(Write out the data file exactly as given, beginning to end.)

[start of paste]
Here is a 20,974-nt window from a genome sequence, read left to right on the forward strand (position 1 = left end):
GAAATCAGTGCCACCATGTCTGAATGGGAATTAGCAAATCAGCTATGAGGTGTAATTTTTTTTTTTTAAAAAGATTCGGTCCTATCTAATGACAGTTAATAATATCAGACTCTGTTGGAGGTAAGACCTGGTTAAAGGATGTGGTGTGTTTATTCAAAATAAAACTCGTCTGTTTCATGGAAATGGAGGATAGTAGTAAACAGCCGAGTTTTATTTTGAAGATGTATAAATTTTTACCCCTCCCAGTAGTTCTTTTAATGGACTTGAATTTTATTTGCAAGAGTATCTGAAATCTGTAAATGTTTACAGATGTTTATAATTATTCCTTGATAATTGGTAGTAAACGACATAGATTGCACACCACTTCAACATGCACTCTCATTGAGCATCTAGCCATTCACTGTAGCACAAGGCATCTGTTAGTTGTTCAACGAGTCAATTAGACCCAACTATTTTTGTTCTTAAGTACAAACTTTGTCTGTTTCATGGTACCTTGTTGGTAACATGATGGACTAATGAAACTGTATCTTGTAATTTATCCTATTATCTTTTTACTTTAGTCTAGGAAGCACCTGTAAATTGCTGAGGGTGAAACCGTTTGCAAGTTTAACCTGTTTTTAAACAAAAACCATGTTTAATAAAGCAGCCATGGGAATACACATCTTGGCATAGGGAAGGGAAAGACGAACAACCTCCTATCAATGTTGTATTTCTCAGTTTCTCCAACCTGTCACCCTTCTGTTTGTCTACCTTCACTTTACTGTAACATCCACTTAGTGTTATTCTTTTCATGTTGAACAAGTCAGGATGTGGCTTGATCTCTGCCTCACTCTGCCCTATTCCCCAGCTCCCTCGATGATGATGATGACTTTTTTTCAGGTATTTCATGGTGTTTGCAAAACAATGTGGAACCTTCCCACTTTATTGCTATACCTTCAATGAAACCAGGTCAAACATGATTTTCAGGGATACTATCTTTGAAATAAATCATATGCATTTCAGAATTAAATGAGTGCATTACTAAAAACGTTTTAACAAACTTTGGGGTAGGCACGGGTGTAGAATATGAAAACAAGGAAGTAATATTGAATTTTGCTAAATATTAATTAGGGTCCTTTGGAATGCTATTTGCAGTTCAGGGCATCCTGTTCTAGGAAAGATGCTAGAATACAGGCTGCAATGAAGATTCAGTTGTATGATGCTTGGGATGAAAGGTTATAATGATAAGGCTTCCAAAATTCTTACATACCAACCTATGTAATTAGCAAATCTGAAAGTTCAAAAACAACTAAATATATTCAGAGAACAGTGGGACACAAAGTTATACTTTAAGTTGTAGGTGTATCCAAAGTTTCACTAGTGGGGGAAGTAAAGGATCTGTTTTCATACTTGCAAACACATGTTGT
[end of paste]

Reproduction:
Here is a 20,974-nt window from a genome sequence, read left to right on the forward strand (position 1 = left end):
GAAATCAGTGCCACCATGTCTGAATGGGAATTAGCAAATCAGCTATGAGGTGTAATTTTTTTTTTTTAAAAAGATTCGGTCCTATCTAATGACAGTTAATAATATCAGACTCTGTTGGAGGTAAGACCTGGTTAAAGGATGTGGTGTGTTTATTCAAAATAAAACTCGTCTGTTTCATGGAAATGGAGGATAGTAGTAAACAGCCGAGTTTTATTTTGAAGATGTATAAATTTTTACCCCTCCCAGTAGTTCTTTTAATGGACTTGAATTTTATTTGCAAGAGTATCTGAAATCTGTAAATGTTTACAGATGTTTATAATTATTCCTTGATAATTGGTAGTAAACGACATAGATTGCACACCACTTCAACATGCACTCTCATTGAGCATCTAGCCATTCACTGTAGCACAAGGCATCTGTTAGTTGTTCAACGAGTCAATTAGACCCAACTATTTTTGTTCTTAAGTACAAACTTTGTCTGTTTCATGGTACCTTGTTGGTAACATGATGGACTAATGAAACTGTATCTTGTAATTTATCCTATTATCTTTTTACTTTAGTCTAGGAAGCACCTGTAAATTGCTGAGGGTGAAACCGTTTGCAAGTTTAACCTGTTTTTAAACAAAAACCATGTTTAATAAAGCAGCCATGGGAATACACATCTTGGCATAGGGAAGGGAAAGACGAACAACCTCCTATCAATGTTGTATTTCTCAGTTTCTCCAACCTGTCACCCTTCTGTTTGTCTACCTTCACTTTACTGTAACATCCACTTAGTGTTATTCTTTTCATGTTGAACAAGTCAGGATGTGGCTTGATCTCTGCCTCACTCTGCCCTATTCCCCAGCTCCCTCGATGATGATGATGACTTTTTTTCAGGTATTTCATGGTGTTTGCAAAACAATGTGGAACCTTCCCACTTTATTGCTATACCTTCAATGAAACCAGGTCAAACATGATTTTCAGGGATACTATCTTTGAAATAAATCATATGCATTTCAGAATTAAATGAGTGCATTACTAAAAACGTTTTAACAAACTTTGGGGTAGGCACGGGTGTAGAATATGAAAACAAGGAAGTAATATTGAATTTTGCTAAATATTAATTAGGGTCCTTTGGAATGCTATTTGCAGTTCAGGGCATCCTGTTCTAGGAAAGATGCTAGAATACAGGCTGCAATGAAGATTCAGTTGTATGATGCTTGGGATGAAAGGTTATAATGATAAGGCTTCCAAAATTCTTACATACCAACCTATGTAATTAGCAAATCTGAAAGTTCAAAAACAACTAAATATATTCAGAGAACAGTGGGACACAAAGTTATACTTTAAGTTGTAGGTGTATCCAAAGTTTCACTAGTGGGGGAAGTAAAGGATCTGTTTTCATACTTGCAAACACATGTTGT